In Memory of DAG

Less than two weeks ago, I heard the devastating news that my first pastor, David A. George - who signed many of his notes and memos as DAG - had just been diagnosed with pancreatic cancer. Then at an appointment on September 9, the doctors confirmed for David and his beloved family that nothing could be done, medically-speaking; none of the medical professionals involved in David's case had ever seen such an incredibly aggressive tumor. But it seems that news - knowing there would be no point in suffering through painful medical treatments - was what David needed because his anxiety evaporated that day. And then, on the afternoon of September 11, the physical pain he'd been enduring stopped as well, and his wife and children were able to sing and pray over him. Shortly thereafter, he was gone - at Home with his Lord.

David was instrumental in my faith journey. Here's what I wrote on the tribute page that has been set up in his honor:
When I was a messed up, confused, angry 18-year old, two friends invited me to come to a Sunday night service at New Hope Church in Green Bay, Wisconsin. I agreed because it was Sanctity of Human Life Sunday and, even though I was an avowed atheist, I knew even then that abortion was wrong. So I went, as long as my friends could promise me there wouldn't be "too much God-stuff" during the "meeting."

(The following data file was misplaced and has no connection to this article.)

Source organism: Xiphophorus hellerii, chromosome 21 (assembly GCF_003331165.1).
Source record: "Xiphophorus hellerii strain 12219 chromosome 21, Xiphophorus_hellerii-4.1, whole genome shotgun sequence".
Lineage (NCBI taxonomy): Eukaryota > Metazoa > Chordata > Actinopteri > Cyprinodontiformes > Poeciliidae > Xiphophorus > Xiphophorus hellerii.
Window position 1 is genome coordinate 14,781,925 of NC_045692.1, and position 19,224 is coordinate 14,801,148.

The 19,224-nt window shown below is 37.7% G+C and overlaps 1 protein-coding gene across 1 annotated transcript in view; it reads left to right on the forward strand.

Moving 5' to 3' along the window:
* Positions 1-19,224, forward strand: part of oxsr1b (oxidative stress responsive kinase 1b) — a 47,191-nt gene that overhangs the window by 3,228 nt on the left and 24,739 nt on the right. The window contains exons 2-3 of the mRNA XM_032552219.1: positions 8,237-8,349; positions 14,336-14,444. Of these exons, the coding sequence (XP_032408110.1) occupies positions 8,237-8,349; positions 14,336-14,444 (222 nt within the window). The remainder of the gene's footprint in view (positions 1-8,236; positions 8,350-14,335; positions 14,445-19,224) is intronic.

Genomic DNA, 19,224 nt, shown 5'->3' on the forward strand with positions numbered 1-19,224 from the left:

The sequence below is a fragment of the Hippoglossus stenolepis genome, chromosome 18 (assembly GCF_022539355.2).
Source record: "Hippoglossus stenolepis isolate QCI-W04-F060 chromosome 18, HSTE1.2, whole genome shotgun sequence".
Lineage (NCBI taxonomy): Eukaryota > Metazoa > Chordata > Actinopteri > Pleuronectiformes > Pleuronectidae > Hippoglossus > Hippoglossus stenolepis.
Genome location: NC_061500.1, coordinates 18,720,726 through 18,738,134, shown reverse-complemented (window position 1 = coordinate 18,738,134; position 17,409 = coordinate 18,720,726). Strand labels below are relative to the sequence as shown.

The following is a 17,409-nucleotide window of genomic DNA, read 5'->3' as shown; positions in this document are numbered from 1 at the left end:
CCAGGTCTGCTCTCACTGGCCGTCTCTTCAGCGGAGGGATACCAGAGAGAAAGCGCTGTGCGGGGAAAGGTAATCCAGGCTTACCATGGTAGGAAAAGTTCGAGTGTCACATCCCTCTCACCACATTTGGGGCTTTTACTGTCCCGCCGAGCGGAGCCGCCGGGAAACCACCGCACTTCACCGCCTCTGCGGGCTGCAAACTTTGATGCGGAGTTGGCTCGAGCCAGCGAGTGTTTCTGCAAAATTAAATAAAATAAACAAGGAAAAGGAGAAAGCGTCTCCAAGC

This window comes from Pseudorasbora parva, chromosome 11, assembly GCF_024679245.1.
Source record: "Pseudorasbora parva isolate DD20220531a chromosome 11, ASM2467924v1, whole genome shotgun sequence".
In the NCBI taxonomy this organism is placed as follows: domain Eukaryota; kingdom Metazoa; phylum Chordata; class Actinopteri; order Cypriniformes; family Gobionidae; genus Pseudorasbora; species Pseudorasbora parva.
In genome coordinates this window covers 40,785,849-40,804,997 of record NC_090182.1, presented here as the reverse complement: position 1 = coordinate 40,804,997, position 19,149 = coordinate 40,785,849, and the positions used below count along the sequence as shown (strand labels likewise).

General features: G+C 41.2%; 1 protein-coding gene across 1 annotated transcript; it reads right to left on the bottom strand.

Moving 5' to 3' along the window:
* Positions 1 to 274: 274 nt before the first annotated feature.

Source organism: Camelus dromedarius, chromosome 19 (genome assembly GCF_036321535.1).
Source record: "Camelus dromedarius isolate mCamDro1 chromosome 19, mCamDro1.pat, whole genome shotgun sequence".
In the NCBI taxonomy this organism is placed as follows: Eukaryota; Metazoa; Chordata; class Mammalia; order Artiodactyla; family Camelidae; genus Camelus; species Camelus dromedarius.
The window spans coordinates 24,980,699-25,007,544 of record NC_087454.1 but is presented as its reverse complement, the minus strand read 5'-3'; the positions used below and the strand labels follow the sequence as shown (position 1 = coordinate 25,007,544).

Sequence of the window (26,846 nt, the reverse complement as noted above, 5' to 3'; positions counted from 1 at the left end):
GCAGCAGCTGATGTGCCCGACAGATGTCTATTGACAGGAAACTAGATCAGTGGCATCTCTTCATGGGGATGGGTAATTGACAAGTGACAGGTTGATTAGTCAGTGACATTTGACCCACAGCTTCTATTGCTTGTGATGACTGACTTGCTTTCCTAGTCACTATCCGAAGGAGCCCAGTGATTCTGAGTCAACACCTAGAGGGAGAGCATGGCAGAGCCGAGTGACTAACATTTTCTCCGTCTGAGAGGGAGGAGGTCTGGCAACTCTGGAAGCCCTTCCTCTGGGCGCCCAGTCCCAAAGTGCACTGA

In the Lord's sovereignty, that evening was a regular Sunday night service at the church with some emphasis on the pro-life issue, of course. But that's not what I remember from that night. No, what I remember is that there was something markedly "different" about the preacher - David George. He spoke with such conviction and clarity - and yet with such love and grace as well - and I knew I'd heard from God through that pastor that night. I remember thinking, "I want what he has." 
Just a few weeks later - after a bit more searching and an event that caused me to realize God was very clearly pursuing me - I gave my life to Jesus Christ and began attending that church. And I can honestly say that, though I've been privileged to sit under some other very good preachers since, David's teaching - which grounded me in the faith - was the most solid, consistent, "meaty" instruction (Hebrews 5.11-14) I have yet received to this day...all delivered in the context of real relationship and genuine care. 
My husband - one of those friends who'd first invited me to the church - and I did our premarital counseling with David just about three years after I came to faith, just before God moved him to plant a new church in northern California. Sadly, we did not have the joy of having him marry us; his fine associate pastor did so in David's stead. However, many years later, we are together and strong and raising our daughters for the Lord...and that would not have happened if David were not there in that pulpit that Sunday night one January long ago.